We arrive at Haldwani to our family friend Pantji’s (Mr Suresh Pant) home by noon, by Shatabdi Express. My wife accompanies. Pantji has retired from forest service some time ago. Today, it has been fun, food, gossip, and attending a mela (local fair) with Pantji and his wife. Next day the caravan moves. We reach another old friend Karmiyal (Hira Singh Kermiyal) living near Ram Nagar. Karmiyal is also a retired forester. It’s larger group. It’s eating, gossiping, visiting nearby forest.. We all stay with Karmiyal tonight.
Next day, it’s still larger caravan. Another retired forester, Upadhyay ji (Satish Chandra Upadhyay) joins with family. Now we are in two cars.
We are on Ram Nagar-Kalagarh road. This is about 40 km drive in the buffer of famous Corbett Tiger Reserve. The road up to Laldhang is metalled. Rest of the road is Kuchcha (un-metalled). It passes through biodiversity rich forest.
The forest is technically moist-mix-deciduous and thick. Road is narrow. Every nook and corner brings in new perspective, new sight, some or the other animal. Its excitement and more excitement. There are several seasonal streams approaching this ‘Terai’ area from hills and have broad spans. Terai is land between hills and plains. One such stream fell soon after we pass Dhara Chowki (forest check post). This is extra exciting. As we cross the dry river, on temporary road made by compacting the bed, all shout stop.
We see a herd of six nilgai sitting around in a circle, on a slightly raised part of the river bed on our right. They are not bothered by our arrival. Animal’s security instinct can be clearly seen here. They are roughly sitting in a circle, all facing outwards in different direction – virtually all combined they have a 360 degree view!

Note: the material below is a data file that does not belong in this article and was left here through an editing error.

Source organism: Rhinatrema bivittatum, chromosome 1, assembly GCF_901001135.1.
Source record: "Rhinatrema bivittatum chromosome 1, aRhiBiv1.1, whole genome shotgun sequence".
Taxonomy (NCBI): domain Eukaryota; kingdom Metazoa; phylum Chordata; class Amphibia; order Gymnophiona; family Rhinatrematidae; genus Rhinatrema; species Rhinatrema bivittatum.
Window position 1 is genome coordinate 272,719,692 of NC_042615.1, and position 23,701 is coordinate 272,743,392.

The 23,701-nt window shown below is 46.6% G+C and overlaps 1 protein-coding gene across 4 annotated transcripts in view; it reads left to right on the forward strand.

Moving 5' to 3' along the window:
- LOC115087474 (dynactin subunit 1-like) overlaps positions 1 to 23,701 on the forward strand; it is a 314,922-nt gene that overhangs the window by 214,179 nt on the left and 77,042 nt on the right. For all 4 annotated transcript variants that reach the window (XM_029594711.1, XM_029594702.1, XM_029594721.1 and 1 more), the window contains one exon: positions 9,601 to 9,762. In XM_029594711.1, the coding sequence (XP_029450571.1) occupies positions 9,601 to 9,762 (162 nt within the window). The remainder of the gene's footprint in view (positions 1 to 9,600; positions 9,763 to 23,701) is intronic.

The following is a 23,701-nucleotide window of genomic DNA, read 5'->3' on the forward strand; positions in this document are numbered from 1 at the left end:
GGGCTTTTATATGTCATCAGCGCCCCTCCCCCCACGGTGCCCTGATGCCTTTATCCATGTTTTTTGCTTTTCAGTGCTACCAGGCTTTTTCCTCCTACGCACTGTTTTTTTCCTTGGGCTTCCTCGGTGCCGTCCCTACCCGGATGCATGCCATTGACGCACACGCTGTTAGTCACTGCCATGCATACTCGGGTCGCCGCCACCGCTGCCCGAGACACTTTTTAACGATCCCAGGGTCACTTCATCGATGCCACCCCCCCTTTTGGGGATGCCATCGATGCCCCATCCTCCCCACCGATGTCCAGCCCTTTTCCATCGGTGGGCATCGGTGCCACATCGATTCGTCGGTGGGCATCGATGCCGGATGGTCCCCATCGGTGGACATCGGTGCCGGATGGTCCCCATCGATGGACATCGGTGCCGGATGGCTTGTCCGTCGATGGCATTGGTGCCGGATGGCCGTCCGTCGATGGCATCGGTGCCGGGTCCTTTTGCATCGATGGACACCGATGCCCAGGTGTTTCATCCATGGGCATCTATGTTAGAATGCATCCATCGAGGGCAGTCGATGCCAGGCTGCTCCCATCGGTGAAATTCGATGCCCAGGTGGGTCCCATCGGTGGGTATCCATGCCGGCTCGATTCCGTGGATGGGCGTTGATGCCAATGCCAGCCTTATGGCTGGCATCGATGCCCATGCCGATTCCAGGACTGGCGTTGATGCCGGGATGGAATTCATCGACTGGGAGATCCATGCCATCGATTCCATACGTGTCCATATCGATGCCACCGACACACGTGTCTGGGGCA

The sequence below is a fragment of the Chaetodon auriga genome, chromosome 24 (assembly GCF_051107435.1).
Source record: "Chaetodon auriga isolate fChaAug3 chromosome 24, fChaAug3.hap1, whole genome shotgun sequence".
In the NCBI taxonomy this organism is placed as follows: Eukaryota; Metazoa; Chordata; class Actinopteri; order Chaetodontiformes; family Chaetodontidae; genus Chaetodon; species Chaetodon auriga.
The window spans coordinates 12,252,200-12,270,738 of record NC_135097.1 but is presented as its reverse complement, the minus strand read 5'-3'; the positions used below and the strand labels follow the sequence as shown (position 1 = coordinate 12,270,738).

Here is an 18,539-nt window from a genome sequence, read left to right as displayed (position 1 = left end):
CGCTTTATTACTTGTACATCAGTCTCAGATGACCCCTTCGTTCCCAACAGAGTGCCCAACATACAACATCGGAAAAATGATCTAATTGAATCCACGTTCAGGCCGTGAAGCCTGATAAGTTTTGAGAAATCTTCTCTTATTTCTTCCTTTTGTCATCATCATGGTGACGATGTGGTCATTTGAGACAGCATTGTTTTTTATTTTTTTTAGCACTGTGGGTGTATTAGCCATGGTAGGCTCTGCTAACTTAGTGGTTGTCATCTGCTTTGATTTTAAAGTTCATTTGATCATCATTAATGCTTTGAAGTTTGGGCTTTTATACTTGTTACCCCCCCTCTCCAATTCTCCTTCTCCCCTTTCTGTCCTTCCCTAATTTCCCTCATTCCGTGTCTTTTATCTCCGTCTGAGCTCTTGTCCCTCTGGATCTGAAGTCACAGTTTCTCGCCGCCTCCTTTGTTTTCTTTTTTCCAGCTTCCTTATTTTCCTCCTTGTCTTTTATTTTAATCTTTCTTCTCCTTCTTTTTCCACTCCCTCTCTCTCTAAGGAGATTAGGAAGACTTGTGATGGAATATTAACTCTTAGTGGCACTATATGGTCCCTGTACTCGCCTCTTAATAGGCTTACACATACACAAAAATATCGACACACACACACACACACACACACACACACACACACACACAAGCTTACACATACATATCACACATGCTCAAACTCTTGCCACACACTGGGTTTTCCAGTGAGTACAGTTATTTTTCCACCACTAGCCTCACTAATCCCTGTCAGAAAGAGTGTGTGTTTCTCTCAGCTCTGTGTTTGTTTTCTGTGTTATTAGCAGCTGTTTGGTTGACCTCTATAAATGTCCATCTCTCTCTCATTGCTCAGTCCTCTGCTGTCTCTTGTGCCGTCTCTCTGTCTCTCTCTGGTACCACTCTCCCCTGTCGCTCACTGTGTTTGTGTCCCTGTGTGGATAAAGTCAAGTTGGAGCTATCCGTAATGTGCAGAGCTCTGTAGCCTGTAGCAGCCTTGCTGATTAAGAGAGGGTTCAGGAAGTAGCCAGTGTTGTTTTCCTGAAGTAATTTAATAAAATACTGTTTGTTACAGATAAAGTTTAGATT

We have seen nilgai innumerable times but here bang in the open, all animals sitting cool, with no intension of getting disturbed. It seems they are used to man and vehicle. They are enjoying Sun after chilly winter night.
There is plenty of light. The animals are obliging to be shot. We take ample photos. We take photos in different postures – sitting, walking, galloping…Thoroughly enjoy the drive through forest.
We reach Kalagarh around 1.30 pm. It’s lavish lunch at the rest house. In the late afternoon we go to different part of forest – fresh air, luxuriant vegetation, calm and quiet, lovely.
Later in the night, the Forest Range Officer, Mr Bhatt joins. As normal, he wants to know how it has been in the forest. Nilgai herd finds specially mention.
Mr Bhatt informs us that this herd is common sight. The group is bold and daring. They are crop raiding lot – during the day they enjoy sun and shine of the forest and during night enjoy the delicious meal of paddy or wheat or mustard… in agricultural fields some way down on the outskirt of the Reserve.
It is a pity that animals are not able to differentiate between forest and field, government or private land. They do not understand boundary. Where there is a barrier created by man, for food, animal would jump across, if possible.
We have an overnight halt at Kalagarh. In the morning, after breakfast we start back to Ram Nagar. We enter the forest gate around 11.30. This is indeed not the right time for wildlife watching. By this time, animals are generally resting – hiding in bushes, high grasses or in deep forest.
But no, as we approach Dhara Chowki stream, nilgai faithfully oblige us again. Today, it is much larger herd, around a dozen animals. The beauty is, this group has a bull also plus several young ones. Today, they are sitting closer to the track in the river bed.
We stand here and watch and admire and photograph.
Maybe due to our prolonged stay, some animals rise. Calves take advantage of mother standing – two young ones of a female start feeding together. They are not bothered by our presence, and use the opportunity to the fullest. They feed for several minutes. I too use the opportunity to the fullest – Take more than 50 shots!
Can you believe, we do see a tiger during the visit but nilgai has found priority in ‘Glimpses of Wilderness’. You know why.
PS : Nilgai or blue bull (Boselaphus tragocamelus) is the largest Asian antelope and is endemic to the Indian subcontinent. Nilgai is diurnal (active mainly during the day). The animals band together in different type of groups. It’s herbivorous and prefers grasses and herbs, but eats woody plants also.